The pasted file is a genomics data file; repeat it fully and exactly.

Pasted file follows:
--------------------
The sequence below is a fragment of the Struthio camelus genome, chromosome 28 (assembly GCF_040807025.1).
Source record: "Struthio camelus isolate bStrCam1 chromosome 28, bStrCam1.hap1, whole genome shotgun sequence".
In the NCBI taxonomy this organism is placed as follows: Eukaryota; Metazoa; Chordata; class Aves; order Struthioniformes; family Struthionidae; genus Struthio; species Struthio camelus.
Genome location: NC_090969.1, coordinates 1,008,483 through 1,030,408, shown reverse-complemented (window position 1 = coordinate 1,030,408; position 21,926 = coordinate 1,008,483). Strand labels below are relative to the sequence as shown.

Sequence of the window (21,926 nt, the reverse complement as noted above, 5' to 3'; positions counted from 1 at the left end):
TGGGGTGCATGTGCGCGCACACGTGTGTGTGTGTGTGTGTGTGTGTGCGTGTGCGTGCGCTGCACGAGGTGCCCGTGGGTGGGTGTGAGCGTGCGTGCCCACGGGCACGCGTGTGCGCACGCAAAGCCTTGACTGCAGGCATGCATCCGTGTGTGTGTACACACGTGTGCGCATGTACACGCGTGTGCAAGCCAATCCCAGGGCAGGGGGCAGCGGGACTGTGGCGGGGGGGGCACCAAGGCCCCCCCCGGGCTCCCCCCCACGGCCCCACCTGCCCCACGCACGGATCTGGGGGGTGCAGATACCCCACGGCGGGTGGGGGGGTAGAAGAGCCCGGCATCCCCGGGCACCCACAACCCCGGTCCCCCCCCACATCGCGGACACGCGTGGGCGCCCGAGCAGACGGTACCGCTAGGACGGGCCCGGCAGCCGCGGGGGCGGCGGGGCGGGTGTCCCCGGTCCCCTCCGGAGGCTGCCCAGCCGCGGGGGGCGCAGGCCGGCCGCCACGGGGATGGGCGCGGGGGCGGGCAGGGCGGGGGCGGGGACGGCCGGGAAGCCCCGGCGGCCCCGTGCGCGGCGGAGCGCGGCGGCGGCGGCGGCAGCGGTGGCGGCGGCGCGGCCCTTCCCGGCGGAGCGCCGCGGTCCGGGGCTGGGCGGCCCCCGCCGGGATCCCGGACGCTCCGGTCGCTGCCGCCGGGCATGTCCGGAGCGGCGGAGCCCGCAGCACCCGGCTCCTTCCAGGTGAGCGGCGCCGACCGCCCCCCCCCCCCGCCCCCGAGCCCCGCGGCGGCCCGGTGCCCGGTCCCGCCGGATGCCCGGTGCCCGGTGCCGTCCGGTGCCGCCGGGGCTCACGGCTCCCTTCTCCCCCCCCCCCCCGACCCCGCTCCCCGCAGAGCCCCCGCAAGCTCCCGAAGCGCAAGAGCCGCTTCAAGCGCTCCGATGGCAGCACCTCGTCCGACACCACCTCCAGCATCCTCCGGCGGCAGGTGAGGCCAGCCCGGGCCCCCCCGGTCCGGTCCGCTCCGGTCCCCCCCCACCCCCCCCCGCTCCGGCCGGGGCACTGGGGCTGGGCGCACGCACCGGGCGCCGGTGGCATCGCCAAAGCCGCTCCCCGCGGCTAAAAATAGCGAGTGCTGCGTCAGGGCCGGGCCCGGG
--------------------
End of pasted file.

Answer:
The sequence below is a fragment of the Struthio camelus genome, chromosome 28 (assembly GCF_040807025.1).
Source record: "Struthio camelus isolate bStrCam1 chromosome 28, bStrCam1.hap1, whole genome shotgun sequence".
In the NCBI taxonomy this organism is placed as follows: Eukaryota; Metazoa; Chordata; class Aves; order Struthioniformes; family Struthionidae; genus Struthio; species Struthio camelus.
Genome location: NC_090969.1, coordinates 1,008,483 through 1,030,408, shown reverse-complemented (window position 1 = coordinate 1,030,408; position 21,926 = coordinate 1,008,483). Strand labels below are relative to the sequence as shown.

Sequence of the window (21,926 nt, the reverse complement as noted above, 5' to 3'; positions counted from 1 at the left end):
TGGGGTGCATGTGCGCGCACACGTGTGTGTGTGTGTGTGTGTGTGTGCGTGTGCGTGCGCTGCACGAGGTGCCCGTGGGTGGGTGTGAGCGTGCGTGCCCACGGGCACGCGTGTGCGCACGCAAAGCCTTGACTGCAGGCATGCATCCGTGTGTGTGTACACACGTGTGCGCATGTACACGCGTGTGCAAGCCAATCCCAGGGCAGGGGGCAGCGGGACTGTGGCGGGGGGGGCACCAAGGCCCCCCCCGGGCTCCCCCCCACGGCCCCACCTGCCCCACGCACGGATCTGGGGGGTGCAGATACCCCACGGCGGGTGGGGGGGTAGAAGAGCCCGGCATCCCCGGGCACCCACAACCCCGGTCCCCCCCCACATCGCGGACACGCGTGGGCGCCCGAGCAGACGGTACCGCTAGGACGGGCCCGGCAGCCGCGGGGGCGGCGGGGCGGGTGTCCCCGGTCCCCTCCGGAGGCTGCCCAGCCGCGGGGGGCGCAGGCCGGCCGCCACGGGGATGGGCGCGGGGGCGGGCAGGGCGGGGGCGGGGACGGCCGGGAAGCCCCGGCGGCCCCGTGCGCGGCGGAGCGCGGCGGCGGCGGCGGCAGCGGTGGCGGCGGCGCGGCCCTTCCCGGCGGAGCGCCGCGGTCCGGGGCTGGGCGGCCCCCGCCGGGATCCCGGACGCTCCGGTCGCTGCCGCCGGGCATGTCCGGAGCGGCGGAGCCCGCAGCACCCGGCTCCTTCCAGGTGAGCGGCGCCGACCGCCCCCCCCCCCCGCCCCCGAGCCCCGCGGCGGCCCGGTGCCCGGTCCCGCCGGATGCCCGGTGCCCGGTGCCGTCCGGTGCCGCCGGGGCTCACGGCTCCCTTCTCCCCCCCCCCCCCGACCCCGCTCCCCGCAGAGCCCCCGCAAGCTCCCGAAGCGCAAGAGCCGCTTCAAGCGCTCCGATGGCAGCACCTCGTCCGACACCACCTCCAGCATCCTCCGGCGGCAGGTGAGGCCAGCCCGGGCCCCCCCGGTCCGGTCCGCTCCGGTCCCCCCCCACCCCCCCCCGCTCCGGCCGGGGCACTGGGGCTGGGCGCACGCACCGGGCGCCGGTGGCATCGCCAAAGCCGCTCCCCGCGGCTAAAAATAGCGAGTGCTGCGTCAGGGCCGGGCCCGGG